Ryan Pulock #6 of the New York Islanders skates against...

Ryan Pulock #6 of the New York Islanders skates against the Boston Bruins at Nassau Coliseum on Monday, Jan. 18, 2021. Credit: Jim McIsaac

It was only a 61-second sample. But that man-advantage sequence is how the Islanders want their power play to function consistently.

The Islanders face the Rangers on Monday night at the Garden Coliseum after snapping an 0-3-2 skid with Saturday night’s 4-3 home victory over the Penguins on Anders Lee’s power-play winner late in the third period. Lee cleaned up the rebound of defenseman Ryan Pulock’s initial shot from the left after some swift puck movement on the game’s only power-play chance.

Coach Barry Trotz placed a heavy emphasis on special teams work, particularly having a shoot-first mentality, during the team’s unexpected bye week as two games against the Sabres were postponed.

"When things aren’t going well on the power play, that’s the first thing you can look at is trying to attack more, trying to get pucks on net," Pulock said. "That’s where a lot of goals happen, boxing out around the net and someone puts it home."

The Islanders enter Monday 18th in the NHL on the power play at 18.0% (7-for-39) but notched a man-advantage goal in three of their previous four games. Power-play production is at a premium in this shortened 56-game season with most games having a playoff-like tightness to them. The Islanders have been outscored 20-16 at five-on-five through their first 10 games.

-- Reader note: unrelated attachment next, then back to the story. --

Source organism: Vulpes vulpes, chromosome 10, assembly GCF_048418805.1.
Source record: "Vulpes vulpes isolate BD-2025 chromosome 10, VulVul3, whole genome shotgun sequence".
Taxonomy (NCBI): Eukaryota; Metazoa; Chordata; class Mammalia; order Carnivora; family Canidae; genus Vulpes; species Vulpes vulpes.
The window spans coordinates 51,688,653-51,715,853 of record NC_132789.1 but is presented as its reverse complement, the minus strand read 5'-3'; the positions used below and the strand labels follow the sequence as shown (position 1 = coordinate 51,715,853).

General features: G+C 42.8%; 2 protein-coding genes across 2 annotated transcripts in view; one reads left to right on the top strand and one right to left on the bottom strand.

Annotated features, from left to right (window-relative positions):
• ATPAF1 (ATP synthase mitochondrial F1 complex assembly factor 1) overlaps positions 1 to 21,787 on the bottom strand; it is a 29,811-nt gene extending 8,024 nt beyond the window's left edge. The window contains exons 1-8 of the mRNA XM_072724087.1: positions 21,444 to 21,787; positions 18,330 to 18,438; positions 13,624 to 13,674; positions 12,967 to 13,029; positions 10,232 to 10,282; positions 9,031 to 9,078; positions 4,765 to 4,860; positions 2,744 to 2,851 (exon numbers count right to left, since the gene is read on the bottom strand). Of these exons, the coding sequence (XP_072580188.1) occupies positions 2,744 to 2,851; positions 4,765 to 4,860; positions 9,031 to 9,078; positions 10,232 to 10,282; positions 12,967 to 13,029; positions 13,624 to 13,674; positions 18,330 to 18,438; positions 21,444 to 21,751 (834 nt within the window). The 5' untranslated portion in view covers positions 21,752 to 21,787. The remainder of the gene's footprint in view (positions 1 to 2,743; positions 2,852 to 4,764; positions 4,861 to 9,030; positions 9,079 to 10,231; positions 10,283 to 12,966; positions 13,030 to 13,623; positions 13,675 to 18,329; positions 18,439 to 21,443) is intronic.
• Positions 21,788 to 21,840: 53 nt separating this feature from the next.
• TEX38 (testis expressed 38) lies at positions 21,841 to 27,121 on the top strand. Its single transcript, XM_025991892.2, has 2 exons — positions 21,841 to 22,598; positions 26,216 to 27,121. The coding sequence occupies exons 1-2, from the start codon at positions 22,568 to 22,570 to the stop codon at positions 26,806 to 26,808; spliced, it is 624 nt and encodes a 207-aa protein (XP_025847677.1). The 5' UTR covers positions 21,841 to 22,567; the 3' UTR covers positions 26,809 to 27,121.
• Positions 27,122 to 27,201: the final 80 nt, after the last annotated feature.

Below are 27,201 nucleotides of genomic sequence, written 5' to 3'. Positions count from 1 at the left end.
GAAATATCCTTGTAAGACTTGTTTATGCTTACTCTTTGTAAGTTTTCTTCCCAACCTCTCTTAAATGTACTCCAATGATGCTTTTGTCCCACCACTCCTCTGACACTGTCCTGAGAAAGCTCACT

Trotz altered his power-play alignment entering the season, with the right-shooting Pulock being placed in the left circle – akin to the "office" Alex Ovechkin occupies for the Capitals – in order to blast off one-timers. Defenseman Noah Dobson quarterbacks that unit along with Lee, Mathew Barzal and Jordan Eberle.

"I like being there," Pulock said. "There’s times, maybe I’m defended when I’m in that spot. There’s someone sitting on me and I might not really be able to get shots off. But I think that allows the other guys more space and time. I can continue to work on it, some of the releases and making the right play. But I’m comfortable to take that shot there whenever I get the opportunity."

Trotz said there are still nuances the coaching staff is working on with Pulock to make him more effective in that shooter’s role.

"It’s not only just getting yourself available and not drifting from certain spots," Trotz said. "The nuances are where your feet are, the angle that you’re shooting the puck. And then, it’s got to be delivered there. If [the puck] goes up top, did you drift too far outside the dots? Too far low?

"It’s just getting Pully to feel comfortable about delivering the puck to the net and getting your feet right," Trotz added. "Expanding your strike zone a little bit because you’re going to have to get the puck through when it’s not necessarily in a perfect spot all the time."

Defensively, Pulock still forms the top pair with Adam Pelech. But the Islanders have not defended as consistently as in Trotz’s first two seasons.

Per naturalstattrick.com, the Islanders ranked 19th in the 31-team NHL both in only getting 47.06% of the high-danger chances in games and having just 84.76% of scoring-chance shots against them not wind up as goals.

"Maybe we haven’t been as consistent in that area as we’d like to be at times," Pulock said. "We’ve had some breakdowns, maybe more often than we have in the past. It’s hard to really pinpoint why exactly. But that’s an area we need to get better at and that’s been our strength over the past few years, playing good defense, not allowing much and smothering teams in the defensive zone."

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